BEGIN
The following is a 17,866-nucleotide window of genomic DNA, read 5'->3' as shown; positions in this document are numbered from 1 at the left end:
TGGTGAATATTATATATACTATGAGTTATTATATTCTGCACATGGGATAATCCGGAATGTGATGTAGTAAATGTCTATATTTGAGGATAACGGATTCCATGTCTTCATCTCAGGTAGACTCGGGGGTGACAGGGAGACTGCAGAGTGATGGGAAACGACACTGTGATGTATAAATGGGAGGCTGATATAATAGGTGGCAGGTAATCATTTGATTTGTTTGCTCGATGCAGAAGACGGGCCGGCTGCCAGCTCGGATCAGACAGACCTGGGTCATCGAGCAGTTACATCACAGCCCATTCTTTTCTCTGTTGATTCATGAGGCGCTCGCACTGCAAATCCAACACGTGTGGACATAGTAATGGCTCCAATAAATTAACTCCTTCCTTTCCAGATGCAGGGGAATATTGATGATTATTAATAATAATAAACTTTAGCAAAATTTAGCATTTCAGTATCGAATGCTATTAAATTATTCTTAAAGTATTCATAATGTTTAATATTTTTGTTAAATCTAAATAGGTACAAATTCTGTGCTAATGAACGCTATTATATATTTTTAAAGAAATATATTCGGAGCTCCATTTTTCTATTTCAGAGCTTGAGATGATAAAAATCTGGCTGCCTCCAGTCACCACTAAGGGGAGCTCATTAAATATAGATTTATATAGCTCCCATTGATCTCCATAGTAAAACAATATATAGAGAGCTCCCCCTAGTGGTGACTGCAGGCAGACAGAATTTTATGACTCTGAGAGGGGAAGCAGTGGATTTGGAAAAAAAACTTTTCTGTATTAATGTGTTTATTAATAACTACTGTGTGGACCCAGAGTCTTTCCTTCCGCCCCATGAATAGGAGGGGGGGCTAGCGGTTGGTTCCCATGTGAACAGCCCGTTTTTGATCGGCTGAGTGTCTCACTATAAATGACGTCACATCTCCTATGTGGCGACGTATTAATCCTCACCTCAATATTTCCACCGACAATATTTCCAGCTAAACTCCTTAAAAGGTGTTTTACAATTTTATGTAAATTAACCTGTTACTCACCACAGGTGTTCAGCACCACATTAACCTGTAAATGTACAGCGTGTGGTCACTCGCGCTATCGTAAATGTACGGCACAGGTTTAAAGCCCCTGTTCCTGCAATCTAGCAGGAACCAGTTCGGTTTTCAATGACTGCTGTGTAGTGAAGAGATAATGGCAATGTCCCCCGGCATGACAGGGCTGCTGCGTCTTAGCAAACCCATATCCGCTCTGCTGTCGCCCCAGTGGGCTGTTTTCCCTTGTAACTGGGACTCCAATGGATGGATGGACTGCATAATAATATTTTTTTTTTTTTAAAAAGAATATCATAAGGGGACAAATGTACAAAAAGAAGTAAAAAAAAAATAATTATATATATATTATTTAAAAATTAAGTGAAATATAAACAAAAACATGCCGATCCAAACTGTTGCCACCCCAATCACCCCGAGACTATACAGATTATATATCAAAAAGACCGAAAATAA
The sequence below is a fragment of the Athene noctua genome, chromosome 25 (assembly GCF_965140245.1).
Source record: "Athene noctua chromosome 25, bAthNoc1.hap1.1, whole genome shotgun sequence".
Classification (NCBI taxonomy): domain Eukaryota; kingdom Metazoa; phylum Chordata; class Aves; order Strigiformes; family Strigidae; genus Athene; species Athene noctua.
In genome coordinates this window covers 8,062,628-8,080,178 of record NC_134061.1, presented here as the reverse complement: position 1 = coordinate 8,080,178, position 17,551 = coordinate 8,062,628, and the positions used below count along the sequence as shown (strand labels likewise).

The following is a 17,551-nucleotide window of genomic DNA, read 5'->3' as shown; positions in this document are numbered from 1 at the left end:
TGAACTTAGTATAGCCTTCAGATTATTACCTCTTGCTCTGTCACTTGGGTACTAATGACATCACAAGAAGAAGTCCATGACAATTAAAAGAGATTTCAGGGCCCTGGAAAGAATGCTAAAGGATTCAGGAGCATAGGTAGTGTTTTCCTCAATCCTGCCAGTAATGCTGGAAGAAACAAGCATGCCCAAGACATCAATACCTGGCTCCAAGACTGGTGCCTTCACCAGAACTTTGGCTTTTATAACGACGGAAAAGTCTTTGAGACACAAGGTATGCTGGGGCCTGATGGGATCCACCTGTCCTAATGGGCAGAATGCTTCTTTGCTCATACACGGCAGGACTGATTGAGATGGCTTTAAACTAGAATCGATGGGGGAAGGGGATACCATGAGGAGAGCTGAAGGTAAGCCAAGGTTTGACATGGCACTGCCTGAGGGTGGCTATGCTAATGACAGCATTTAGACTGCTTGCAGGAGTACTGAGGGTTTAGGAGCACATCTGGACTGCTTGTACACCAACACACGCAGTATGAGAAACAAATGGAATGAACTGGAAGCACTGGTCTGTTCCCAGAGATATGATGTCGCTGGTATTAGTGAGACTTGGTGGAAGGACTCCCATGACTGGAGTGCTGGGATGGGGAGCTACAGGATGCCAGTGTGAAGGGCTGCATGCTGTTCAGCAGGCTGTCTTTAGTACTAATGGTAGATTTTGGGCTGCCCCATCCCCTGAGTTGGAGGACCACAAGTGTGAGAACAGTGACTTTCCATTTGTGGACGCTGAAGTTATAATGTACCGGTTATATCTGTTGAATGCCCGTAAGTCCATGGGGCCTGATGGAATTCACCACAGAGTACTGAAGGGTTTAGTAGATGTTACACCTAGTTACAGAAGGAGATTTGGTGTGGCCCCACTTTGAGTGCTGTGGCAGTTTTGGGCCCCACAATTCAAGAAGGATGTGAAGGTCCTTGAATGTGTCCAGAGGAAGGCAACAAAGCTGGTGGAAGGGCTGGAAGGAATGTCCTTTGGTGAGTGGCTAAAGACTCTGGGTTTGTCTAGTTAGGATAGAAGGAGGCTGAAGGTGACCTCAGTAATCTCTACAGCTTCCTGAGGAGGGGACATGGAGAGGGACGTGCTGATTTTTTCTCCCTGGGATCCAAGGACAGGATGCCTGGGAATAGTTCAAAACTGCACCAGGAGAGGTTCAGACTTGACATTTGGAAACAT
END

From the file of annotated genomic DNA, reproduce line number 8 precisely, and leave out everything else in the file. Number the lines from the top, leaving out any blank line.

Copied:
TGAACTTAGTATAGCCTTCAGATTATTACCTCTTGCTCTGTCACTTGGGTACTAATGACATCACAAGAAGAAGTCCATGACAATTAAAAGAGATTTCAGGGCCCTGGAAAGAATGCTAAAGGATTCAGGAGCATAGGTAGTGTTTTCCTCAATCCTGCCAGTAATGCTGGAAGAAACAAGCATGCCCAAGACATCAATACCTGGCTCCAAGACTGGTGCCTTCACCAGAACTTTGGCTTTTATAACGACGGAAAAGTCTTTGAGACACAAGGTATGCTGGGGCCTGATGGGATCCACCTGTCCTAATGGGCAGAATGCTTCTTTGCTCATACACGGCAGGACTGATTGAGATGGCTTTAAACTAGAATCGATGGGGGAAGGGGATACCATGAGGAGAGCTGAAGGTAAGCCAAGGTTTGACATGGCACTGCCTGAGGGTGGCTATGCTAATGACAGCATTTAGACTGCTTGCAGGAGTACTGAGGGTTTAGGAGCACATCTGGACTGCTTGTACACCAACACACGCAGTATGAGAAACAAATGGAATGAACTGGAAGCACTGGTCTGTTCCCAGAGATATGATGTCGCTGGTATTAGTGAGACTTGGTGGAAGGACTCCCATGACTGGAGTGCTGGGATGGGGAGCTACAGGATGCCAGTGTGAAGGGCTGCATGCTGTTCAGCAGGCTGTCTTTAGTACTAATGGTAGATTTTGGGCTGCCCCATCCCCTGAGTTGGAGGACCACAAGTGTGAGAACAGTGACTTTCCATTTGTGGACGCTGAAGTTATAATGTACCGGTTATATCTGTTGAATGCCCGTAAGTCCATGGGGCCTGATGGAATTCACCACAGAGTACTGAAGGGTTTAGTAGATGTTACACCTAGTTACAGAAGGAGATTTGGTGTGGCCCCACTTTGAGTGCTGTGGCAGTTTTGGGCCCCACAATTCAAGAAGGATGTGAAGGTCCTTGAATGTGTCCAGAGGAAGGCAACAAAGCTGGTGGAAGGGCTGGAAGGAATGTCCTTTGGTGAGTGGCTAAAGACTCTGGGTTTGTCTAGTTAGGATAGAAGGAGGCTGAAGGTGACCTCAGTAATCTCTACAGCTTCCTGAGGAGGGGACATGGAGAGGGACGTGCTGATTTTTTCTCCCTGGGATCCAAGGACAGGATGCCTGGGAATAGTTCAAAACTGCACCAGGAGAGGTTCAGACTTGACATTTGGAAACAT